All-in-one verification platform, Sumsub, highlights seven key fraud trends of 2022 and shares predictions for 2023 in its annual identity fraud study
Sumsub, a global verification platform providing customizable KYC, KYB, transaction monitoring, and AML solutions for the whole customer journey, published its second annual Identity Fraud Report, that identifies fraud trends and statistics based on millions of identity checks across 21 industries and over 500,000 fraud cases between 2021-2022.
Seven key findings from Sumsub’s Identity Fraud Report:
- 55.8% of all identity fraud occurs in 5 countries – with 5.1% in the USA alone
- E-sports has the highest fraud incidence with a 2.9% share of total cases
- Crypto and banking both experienced a nearly two-fold increase in identity fraud in 2022
- Payment fraud increased by 40% in 2022
- ID cards are the most commonly forged document type in 2022
- 79% of all forged documents used male personas in 2022
- Deepfakes are getting more advanced and growing in popularity
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Countries and documents most vulnerable to fraud in 2022
In 2022, over half of all fraud cases happened in five countries: Bangladesh (22%), Pakistan (15.2%), Vietnam (8.1%), Nigeria (5.4%) and the USA (5.1%).
In 2022, ID cards have accounted for 8 out of the top 10 document types used for fraud. In 2021, Nigerian driving licenses were the most vulnerable to forgery (7.6% of them were forged), followed by Bangladesh and Pakistan ID cards. This year, the only driving license to make it to the top 10 is from the US.
Fraud trends in various industries
In 2021, the landscape was different, with payment and consulting targeted the most. In 2022, things changed: the payment industry no longer leads the chart, and consulting has dropped in popularity. Instead, fraudsters have begun targeting E-sports–a form of virtual multiplayer competition using video games–more frequently (2.9% of all fraud cases) due to the explosive growth of the industry over the past two years and relatively low onboarding barriers.
The Sumsub report also highlights an approximately twofold increase in fraud targeting the crypto industry—from 0.7% of all fraud cases to 1.5%. Likewise, banking has seen nearly 100% growth in fraud cases, while e-commerce has seen a thirteen-fold increase in the proportion of fraud (from 0.1% of all cases in 2021 to 1.3% in 2022).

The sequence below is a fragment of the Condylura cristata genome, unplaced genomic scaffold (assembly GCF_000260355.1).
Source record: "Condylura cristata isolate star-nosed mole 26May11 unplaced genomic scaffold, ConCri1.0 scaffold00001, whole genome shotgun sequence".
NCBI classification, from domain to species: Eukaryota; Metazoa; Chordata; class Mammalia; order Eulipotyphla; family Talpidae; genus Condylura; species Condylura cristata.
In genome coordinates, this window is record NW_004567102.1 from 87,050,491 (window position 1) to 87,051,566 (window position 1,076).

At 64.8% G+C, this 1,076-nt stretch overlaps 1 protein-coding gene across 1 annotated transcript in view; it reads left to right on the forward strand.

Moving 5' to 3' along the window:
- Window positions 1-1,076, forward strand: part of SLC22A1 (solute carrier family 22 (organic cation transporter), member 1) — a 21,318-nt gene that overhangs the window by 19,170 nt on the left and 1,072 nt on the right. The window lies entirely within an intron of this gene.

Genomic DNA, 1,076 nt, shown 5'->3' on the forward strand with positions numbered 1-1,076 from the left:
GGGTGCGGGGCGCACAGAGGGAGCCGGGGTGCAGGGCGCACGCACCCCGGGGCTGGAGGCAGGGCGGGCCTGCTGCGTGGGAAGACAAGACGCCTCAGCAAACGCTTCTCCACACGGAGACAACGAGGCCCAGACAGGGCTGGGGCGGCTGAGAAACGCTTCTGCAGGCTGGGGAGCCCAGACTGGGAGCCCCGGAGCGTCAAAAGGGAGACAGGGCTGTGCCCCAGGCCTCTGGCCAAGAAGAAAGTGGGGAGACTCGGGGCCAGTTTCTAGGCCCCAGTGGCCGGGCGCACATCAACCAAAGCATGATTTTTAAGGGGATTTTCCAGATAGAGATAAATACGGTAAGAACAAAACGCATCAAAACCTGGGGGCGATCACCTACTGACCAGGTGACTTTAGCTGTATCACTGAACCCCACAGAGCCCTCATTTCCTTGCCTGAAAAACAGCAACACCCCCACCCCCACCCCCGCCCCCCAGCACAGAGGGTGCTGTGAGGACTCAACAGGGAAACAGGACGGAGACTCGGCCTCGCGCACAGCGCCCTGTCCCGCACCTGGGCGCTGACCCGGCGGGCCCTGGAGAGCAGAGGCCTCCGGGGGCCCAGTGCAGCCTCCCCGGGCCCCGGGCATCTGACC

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Transaction fraud in 2022
Fraudsters are particularly keen on using stolen bank cards, chiefly targeting financial services, e-commerce industries. 3.6% of all e-commerce revenue in 2022 has been stolen by fraudsters. Payment fraud grew 40% from 2021 to 2022, significantly increasing the share of this type of fraud worldwide. So it’s no wonder that 46% of payment merchants now prioritize the prevention of illegal chargebacks.
“As transaction fraud increases and evolves rapidly, the need to safeguard your business is higher than before, and the easiest way to do this is by implementing an advanced transaction monitoring and risk-management solution that cross-checks user KYC data and transaction information to prevent fraud – just like Sumsub’s KYT solution does,” – comments Vyacheslav Zholudev, Sumsub’s co-founder and CTO.
The most popular fraud schemes and behavioral trends
In 2022, the main fraud vectors are account takeovers (gaining illegitimate access to another person’s account), multi-accounting (registering more accounts than permitted), chargeback fraud (raising fake disputes with the bank) and biometric spoofing (using life-like masks, deepfakes, and other advanced methods).
Sumsub found that websites are getting attacked more often in 2022, while mobile apps attack vectors are not as popular. Still, the number of cases continues to grow both for mobile and web applications. As for the operating systems fraudsters target, this year Android extended its lead, seeing 0.4% more fraud than iOS, as opposed to a 0.1% difference in 2021.
Gender statistics on identity fraud suggest that male documents make up the majority of forgeries. This gap has widened even more in 2022, reaching 79% compared to 72% in 2021.
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Tampered images out of fashion, advanced deepfakes on the rise
According to Sumsub’s analytics, fraudsters have developed more advanced deepfake technology that is exceptionally difficult to distinguish from reality. Fraudsters no longer rely on blatant attacks like printed images, phone screens, etc. Now, just about every attempt at bypassing verification is made with the help of carefully crafted deepfakes and fabricated IDs that require robust anti-fraud technology to detect.
Since fraud technology is advancing rapidly, pattern recognition is becoming a must-have in order to catch fraudsters early. This includes behavioral analysis which can indicate if a person spends too much time (or too little) on a check.
Predictions for 2023
Sumsub’s AI/ML experts see deepfakes as a growing threat that will continue in 2023. As image generation and AI technologies become more available, fraudsters will get more advanced. At the same time, businesses will have more tools at their disposal to prevent fraud.
“In 2023, we expect developing countries to lead the fraud charts due to the vulnerability of local documents. It is also likely that the crypto, trading, and e-commerce industries will take the biggest hit from criminals using advanced fraud tools. Staying up to date with the recent antifraud developments will be crucial for companies operating online. Sumsub will be looking carefully into the changing identity fraud landscape, and we update our product solutions accordingly to ensure 100% fraud protection for our global clients”, – says Vyacheslav Zholudev, Co-founder and CTO at Sumsub.
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